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Re: Fedora (Linux) is Destroying it self



On Tue, 2009-05-12 at 08:01 -0700, Otto Rey wrote:
> +1 in everything!!!
> 
> We must to back to basics...
> 

I don't see anything wrong with the way Fedora is heading.  I say this
as a non-redhat-affilated person, a desktop/laptop user and a sysadmin.

Are there problems in some of the ways things get done?  Sure, but
that's true of every distro/OS (especially if the issues in question are
from upstream).  

If the quirks of Fedora you so much, then perhaps Fedora isn't the
distro for you...

So, with that said, Fedora developers:  Great job.  Especially in light
of the constant stream of "bikeshed flamewar of the week"

Is there a fedora-devel list faq somewhere, like the LKML faq?  It might
be useful to short out some of these threads...kind of like the annual
"Why don't we rewrite the Linux kernel in C++?" that shows up on lkml.  

I think its important to have fedora-direction discussion here, but
unfortunately a lot of the "starter" messages are out of touch with
practicality...or aren't aware of why things are done the way they are.


Brian


> 
> 
> ----- Mensaje original ----
> De: Michael Nielsen <mike thetroubleshooters dk>
> Para: fedora-devel-list redhat com
> Enviado: lunes 11 de mayo de 2009, 10:56:00
> Asunto: Fedora (Linux) is Destroying it self
> 
> Hi,
> 
> I've been told this is the right place to place this debate starter.
> 
> 
> Not to demean the fine work that has been done in maintaining fedora, however the distribution is slowly killing itself, being destroyed by contradicting philosophies. Many of the problems have been directly copied from the Windows world.
> 
> The main problems are.
> 
> 1. Removal of features - the user interfaces are being dumbed down, like recently I've searched for the ability to remove the "Raise on Click" feature that is default for Gnome MetaCity, there does not appear to be any such feature anymore / argument being to simplify how it works.. Fine, create a simple view and an advanced view for the configuration tools, so that people who are clueless about any other way than the official Redmond way, can avoid being confronted with an alternative.
> 
> 2. The network interfaces are being bound to the user interface, such that if your X fails for some reason, or you are running on a text console, you are unable to open the wireless configuration, at least it's not obvious how you do it, without X running. The configuration for the network interfaces are so tightly bound to the user interface, such that if there is no user interface there are no network interfaces.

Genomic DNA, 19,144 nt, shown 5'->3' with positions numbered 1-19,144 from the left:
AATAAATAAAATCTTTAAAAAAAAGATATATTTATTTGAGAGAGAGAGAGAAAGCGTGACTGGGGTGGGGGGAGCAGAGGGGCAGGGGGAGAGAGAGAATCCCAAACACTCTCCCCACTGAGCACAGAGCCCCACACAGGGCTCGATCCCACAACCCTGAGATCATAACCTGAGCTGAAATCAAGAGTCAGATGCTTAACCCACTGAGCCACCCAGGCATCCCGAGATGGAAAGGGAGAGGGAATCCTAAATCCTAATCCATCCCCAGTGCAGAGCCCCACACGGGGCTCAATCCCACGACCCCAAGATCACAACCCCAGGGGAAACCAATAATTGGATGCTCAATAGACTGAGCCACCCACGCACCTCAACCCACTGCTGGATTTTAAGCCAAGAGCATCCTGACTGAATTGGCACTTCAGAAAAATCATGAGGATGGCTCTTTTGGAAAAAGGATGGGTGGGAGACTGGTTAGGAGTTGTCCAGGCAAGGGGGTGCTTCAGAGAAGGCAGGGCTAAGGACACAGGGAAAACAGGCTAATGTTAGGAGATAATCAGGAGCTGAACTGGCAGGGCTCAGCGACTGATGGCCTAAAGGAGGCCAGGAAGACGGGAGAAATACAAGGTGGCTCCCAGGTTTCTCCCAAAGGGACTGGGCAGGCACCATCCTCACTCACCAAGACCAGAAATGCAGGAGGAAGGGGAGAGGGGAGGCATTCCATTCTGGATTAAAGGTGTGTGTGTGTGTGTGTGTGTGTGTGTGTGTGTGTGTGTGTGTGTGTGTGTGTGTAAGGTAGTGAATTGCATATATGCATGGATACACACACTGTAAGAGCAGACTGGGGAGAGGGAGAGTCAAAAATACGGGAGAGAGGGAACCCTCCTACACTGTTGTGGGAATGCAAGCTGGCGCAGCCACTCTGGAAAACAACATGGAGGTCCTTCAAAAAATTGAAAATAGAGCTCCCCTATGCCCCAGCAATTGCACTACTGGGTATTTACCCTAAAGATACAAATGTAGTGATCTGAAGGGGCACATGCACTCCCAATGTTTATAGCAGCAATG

> 
> 3. Mounts are also embedded into the user interface, rather than in the unix mount system, which means that the shares are not accessible for non-gui programs, for instance, I like to script most thing I do often, however, there is no way for scripts to get a hold of a drive that is mounted through the gui mount system (kde and gnome).
> 
> 4. Everything is thrown in huge collective directories, such as /usr/bin, /usr/lib etc, and it is a huge mess, just like windows with it's system32 directory, which is also a huge mess. really the /usr/bin,/bin/sbin, /lib etc, has very specific purposes, and should represent a core operating system, that is capable of being used as repair, with no major applications present. However even Open office is stored in these directories.
> 
> 5. More and more services are bound up in the userinterface, such as the pulse audio, which is started by the GUI, this means if you use 2 user environments, which I often do for testing, where I have X:0 and X:1 running, the GUIs will conflict, because you cannot run two instances of pulseaudio. In addition pulse audio is crap, I have yet to see any installation actually work without crackling, and chopping like crazy. I like the concept that is the basis of pulse audio, but it just does not work.
>